I don't trust easily and assume the worst. I rarely ever feel secure, safe, or happy. Asking for help embarrasses and intimidates me. Self-promotion makes me feel gross. I'm not sure people will like me. And I almost never believe things will ever work out.
Somehow, despite all of this, I ended up freelancing.
Freelance work tests every one of my fears and hang-ups. Every. Single One. I have to trust that people will pay me, and pay me on time. I have to trust that I am not setting expectations that I can't meet. I have to ask people to help me earn a living by asking for work and promoting my skill-set.
Most of all — and this is the hardest of all — I have to trust that things will all work out.
Self-confidence does not come easy to me. Every pulled project, every stall, every rejection, feels like a personal insult or a commentary on my worth as a developer. I have to remind myself that budgets dry up, clients hire full-time staff, and someone is always promising to do it faster and cheaper. It's not easy, though, especially when you are faced with a dry month of no work and a dwindling bank balance.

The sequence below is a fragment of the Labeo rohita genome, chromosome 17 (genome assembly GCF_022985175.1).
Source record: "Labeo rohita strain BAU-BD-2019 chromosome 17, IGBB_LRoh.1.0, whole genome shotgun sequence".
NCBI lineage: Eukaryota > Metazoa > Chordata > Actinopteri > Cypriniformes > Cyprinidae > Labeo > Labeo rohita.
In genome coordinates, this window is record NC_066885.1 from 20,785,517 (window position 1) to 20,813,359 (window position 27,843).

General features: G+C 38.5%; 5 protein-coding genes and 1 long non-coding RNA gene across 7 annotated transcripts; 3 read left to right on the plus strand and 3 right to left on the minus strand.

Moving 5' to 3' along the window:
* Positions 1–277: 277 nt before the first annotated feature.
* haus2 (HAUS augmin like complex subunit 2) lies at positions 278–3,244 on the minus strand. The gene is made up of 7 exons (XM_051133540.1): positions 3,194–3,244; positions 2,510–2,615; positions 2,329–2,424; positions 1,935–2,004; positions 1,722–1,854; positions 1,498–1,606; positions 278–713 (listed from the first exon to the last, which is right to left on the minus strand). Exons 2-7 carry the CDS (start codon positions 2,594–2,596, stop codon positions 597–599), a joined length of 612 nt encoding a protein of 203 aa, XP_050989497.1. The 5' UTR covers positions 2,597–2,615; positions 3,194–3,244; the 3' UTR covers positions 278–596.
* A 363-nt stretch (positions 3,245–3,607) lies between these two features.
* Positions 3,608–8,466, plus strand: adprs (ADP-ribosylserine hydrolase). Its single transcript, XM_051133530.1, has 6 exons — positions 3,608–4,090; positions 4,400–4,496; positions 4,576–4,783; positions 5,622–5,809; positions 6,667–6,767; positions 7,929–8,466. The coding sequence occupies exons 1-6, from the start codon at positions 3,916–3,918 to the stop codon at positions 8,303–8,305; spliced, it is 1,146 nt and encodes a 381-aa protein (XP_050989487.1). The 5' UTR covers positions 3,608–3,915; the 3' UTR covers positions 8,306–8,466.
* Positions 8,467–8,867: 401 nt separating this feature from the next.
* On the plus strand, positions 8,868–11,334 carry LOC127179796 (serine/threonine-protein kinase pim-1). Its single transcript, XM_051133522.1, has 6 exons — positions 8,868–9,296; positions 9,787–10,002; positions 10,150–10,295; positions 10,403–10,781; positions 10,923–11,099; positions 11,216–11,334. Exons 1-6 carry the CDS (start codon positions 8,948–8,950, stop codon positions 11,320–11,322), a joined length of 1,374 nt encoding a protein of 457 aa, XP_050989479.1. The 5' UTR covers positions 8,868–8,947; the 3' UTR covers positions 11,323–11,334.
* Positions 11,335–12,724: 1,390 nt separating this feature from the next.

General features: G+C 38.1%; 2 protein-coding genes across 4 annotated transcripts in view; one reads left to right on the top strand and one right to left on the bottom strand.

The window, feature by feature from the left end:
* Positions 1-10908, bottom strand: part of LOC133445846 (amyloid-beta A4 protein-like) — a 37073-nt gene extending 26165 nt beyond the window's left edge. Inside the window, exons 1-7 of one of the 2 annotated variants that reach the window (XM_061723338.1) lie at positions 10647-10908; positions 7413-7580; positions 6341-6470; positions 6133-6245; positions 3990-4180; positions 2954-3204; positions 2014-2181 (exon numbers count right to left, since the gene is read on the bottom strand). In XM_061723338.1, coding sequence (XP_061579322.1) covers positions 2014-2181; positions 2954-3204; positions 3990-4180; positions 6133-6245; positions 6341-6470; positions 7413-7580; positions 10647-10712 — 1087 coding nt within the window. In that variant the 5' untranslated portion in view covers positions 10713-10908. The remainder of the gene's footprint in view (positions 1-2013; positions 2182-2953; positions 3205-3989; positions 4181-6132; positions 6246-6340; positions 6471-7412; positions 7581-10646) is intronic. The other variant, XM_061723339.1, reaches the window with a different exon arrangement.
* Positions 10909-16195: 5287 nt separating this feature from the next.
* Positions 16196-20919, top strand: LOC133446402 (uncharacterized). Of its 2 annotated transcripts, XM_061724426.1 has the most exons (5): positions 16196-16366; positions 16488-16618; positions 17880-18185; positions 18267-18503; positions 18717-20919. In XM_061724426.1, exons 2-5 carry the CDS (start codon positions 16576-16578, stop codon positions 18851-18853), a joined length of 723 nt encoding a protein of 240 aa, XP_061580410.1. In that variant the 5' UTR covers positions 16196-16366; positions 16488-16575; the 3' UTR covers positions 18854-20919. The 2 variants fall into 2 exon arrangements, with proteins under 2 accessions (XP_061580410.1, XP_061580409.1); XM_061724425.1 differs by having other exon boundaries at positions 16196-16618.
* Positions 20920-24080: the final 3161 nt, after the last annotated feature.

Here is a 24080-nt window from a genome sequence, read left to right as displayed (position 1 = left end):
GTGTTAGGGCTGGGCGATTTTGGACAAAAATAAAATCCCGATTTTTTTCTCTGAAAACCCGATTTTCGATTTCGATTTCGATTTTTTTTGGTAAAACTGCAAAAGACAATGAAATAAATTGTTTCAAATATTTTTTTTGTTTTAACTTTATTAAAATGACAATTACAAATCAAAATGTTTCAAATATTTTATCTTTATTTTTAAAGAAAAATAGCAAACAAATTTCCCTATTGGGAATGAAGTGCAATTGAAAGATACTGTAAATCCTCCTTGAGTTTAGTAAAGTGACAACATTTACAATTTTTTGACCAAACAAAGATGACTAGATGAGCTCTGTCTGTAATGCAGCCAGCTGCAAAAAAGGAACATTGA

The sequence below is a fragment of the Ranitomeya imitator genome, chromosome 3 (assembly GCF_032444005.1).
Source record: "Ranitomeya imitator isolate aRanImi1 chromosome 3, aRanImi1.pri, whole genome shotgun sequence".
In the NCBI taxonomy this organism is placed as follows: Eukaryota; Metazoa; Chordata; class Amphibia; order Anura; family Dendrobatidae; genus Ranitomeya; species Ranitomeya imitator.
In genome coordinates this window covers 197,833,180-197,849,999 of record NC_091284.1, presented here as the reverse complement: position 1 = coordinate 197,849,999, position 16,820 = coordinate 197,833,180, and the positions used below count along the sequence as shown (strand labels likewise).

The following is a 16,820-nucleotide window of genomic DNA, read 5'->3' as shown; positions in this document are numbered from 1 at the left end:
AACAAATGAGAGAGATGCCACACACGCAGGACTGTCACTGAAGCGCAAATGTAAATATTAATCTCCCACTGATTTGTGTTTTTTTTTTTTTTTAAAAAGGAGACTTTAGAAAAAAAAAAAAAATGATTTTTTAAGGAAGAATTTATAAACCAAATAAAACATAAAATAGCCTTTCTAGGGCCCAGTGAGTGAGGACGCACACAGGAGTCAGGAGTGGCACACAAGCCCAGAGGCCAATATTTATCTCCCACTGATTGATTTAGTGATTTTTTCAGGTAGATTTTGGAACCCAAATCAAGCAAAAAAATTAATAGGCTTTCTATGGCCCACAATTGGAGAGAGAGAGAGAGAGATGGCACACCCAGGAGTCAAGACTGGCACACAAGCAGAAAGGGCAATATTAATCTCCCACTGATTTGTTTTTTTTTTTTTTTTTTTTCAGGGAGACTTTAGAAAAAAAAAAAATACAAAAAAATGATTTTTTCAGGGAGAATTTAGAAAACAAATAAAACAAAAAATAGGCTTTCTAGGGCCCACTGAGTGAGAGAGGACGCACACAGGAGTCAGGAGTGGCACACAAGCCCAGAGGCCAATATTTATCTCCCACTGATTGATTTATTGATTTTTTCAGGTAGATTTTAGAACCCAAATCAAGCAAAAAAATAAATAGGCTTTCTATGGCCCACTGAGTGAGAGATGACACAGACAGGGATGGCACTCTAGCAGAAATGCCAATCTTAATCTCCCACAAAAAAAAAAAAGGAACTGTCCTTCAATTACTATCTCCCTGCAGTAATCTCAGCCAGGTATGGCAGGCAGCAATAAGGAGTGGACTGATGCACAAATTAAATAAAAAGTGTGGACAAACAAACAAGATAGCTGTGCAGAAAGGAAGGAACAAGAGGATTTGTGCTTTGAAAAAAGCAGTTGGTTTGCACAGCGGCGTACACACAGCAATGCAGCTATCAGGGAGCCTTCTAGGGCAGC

I am still learning how to do this. I'm experimenting with what to charge and how best to price a project. I'm figuring out how and where to market myself. I'm tinkering with my service and product offerings. I'm running a business, while also trying to find the time to boost my technical skills should I ever have to become an employee once more.
Now despite the somber tone, this post is actually meant to celebrate a milestone: my freelance web development business turned one in July. This journey continues to test me and push me beyond my comfort zone. Even with this persistent sense of fear and personal failure nestled in my belly, I am happier than I've been in quite some time.